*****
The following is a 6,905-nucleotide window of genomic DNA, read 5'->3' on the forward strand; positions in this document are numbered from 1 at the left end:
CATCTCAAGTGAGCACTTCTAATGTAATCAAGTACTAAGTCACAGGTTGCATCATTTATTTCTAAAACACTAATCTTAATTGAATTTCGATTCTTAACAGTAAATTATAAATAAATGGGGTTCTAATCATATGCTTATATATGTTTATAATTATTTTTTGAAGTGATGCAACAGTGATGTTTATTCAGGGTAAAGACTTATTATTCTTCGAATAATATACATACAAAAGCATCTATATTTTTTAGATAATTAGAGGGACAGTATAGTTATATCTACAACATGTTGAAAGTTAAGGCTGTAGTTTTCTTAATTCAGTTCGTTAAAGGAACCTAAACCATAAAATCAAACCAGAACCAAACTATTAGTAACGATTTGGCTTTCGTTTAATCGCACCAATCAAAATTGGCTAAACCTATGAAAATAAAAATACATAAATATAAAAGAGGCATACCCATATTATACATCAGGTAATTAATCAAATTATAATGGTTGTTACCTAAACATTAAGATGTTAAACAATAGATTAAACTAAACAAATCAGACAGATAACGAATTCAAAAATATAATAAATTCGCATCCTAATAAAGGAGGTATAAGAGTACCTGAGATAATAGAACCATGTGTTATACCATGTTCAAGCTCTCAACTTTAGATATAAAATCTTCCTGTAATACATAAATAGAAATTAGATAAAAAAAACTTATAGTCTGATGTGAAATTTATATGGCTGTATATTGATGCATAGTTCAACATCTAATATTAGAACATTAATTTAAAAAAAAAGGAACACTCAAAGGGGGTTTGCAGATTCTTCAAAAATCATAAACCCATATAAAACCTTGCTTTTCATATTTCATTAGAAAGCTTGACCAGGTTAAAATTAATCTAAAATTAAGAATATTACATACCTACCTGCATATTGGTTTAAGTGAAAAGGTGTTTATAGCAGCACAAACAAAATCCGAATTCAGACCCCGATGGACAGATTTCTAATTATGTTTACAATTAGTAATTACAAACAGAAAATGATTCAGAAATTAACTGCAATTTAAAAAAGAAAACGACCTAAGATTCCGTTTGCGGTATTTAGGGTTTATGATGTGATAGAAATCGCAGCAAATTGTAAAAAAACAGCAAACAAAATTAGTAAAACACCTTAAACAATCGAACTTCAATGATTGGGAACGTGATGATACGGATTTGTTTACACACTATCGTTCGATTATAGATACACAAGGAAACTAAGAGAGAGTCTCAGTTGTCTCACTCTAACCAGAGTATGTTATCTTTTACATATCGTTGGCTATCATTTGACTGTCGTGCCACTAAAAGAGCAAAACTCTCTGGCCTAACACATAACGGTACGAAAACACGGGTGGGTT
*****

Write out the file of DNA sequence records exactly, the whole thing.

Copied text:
The following is a 6,905-nucleotide window of genomic DNA, read 5'->3' on the forward strand; positions in this document are numbered from 1 at the left end:
CATCTCAAGTGAGCACTTCTAATGTAATCAAGTACTAAGTCACAGGTTGCATCATTTATTTCTAAAACACTAATCTTAATTGAATTTCGATTCTTAACAGTAAATTATAAATAAATGGGGTTCTAATCATATGCTTATATATGTTTATAATTATTTTTTGAAGTGATGCAACAGTGATGTTTATTCAGGGTAAAGACTTATTATTCTTCGAATAATATACATACAAAAGCATCTATATTTTTTAGATAATTAGAGGGACAGTATAGTTATATCTACAACATGTTGAAAGTTAAGGCTGTAGTTTTCTTAATTCAGTTCGTTAAAGGAACCTAAACCATAAAATCAAACCAGAACCAAACTATTAGTAACGATTTGGCTTTCGTTTAATCGCACCAATCAAAATTGGCTAAACCTATGAAAATAAAAATACATAAATATAAAAGAGGCATACCCATATTATACATCAGGTAATTAATCAAATTATAATGGTTGTTACCTAAACATTAAGATGTTAAACAATAGATTAAACTAAACAAATCAGACAGATAACGAATTCAAAAATATAATAAATTCGCATCCTAATAAAGGAGGTATAAGAGTACCTGAGATAATAGAACCATGTGTTATACCATGTTCAAGCTCTCAACTTTAGATATAAAATCTTCCTGTAATACATAAATAGAAATTAGATAAAAAAAACTTATAGTCTGATGTGAAATTTATATGGCTGTATATTGATGCATAGTTCAACATCTAATATTAGAACATTAATTTAAAAAAAAAGGAACACTCAAAGGGGGTTTGCAGATTCTTCAAAAATCATAAACCCATATAAAACCTTGCTTTTCATATTTCATTAGAAAGCTTGACCAGGTTAAAATTAATCTAAAATTAAGAATATTACATACCTACCTGCATATTGGTTTAAGTGAAAAGGTGTTTATAGCAGCACAAACAAAATCCGAATTCAGACCCCGATGGACAGATTTCTAATTATGTTTACAATTAGTAATTACAAACAGAAAATGATTCAGAAATTAACTGCAATTTAAAAAAGAAAACGACCTAAGATTCCGTTTGCGGTATTTAGGGTTTATGATGTGATAGAAATCGCAGCAAATTGTAAAAAAACAGCAAACAAAATTAGTAAAACACCTTAAACAATCGAACTTCAATGATTGGGAACGTGATGATACGGATTTGTTTACACACTATCGTTCGATTATAGATACACAAGGAAACTAAGAGAGAGTCTCAGTTGTCTCACTCTAACCAGAGTATGTTATCTTTTACATATCGTTGGCTATCATTTGACTGTCGTGCCACTAAAAGAGCAAAACTCTCTGGCCTAACACATAACGGTACGAAAACACGGGTGGGTT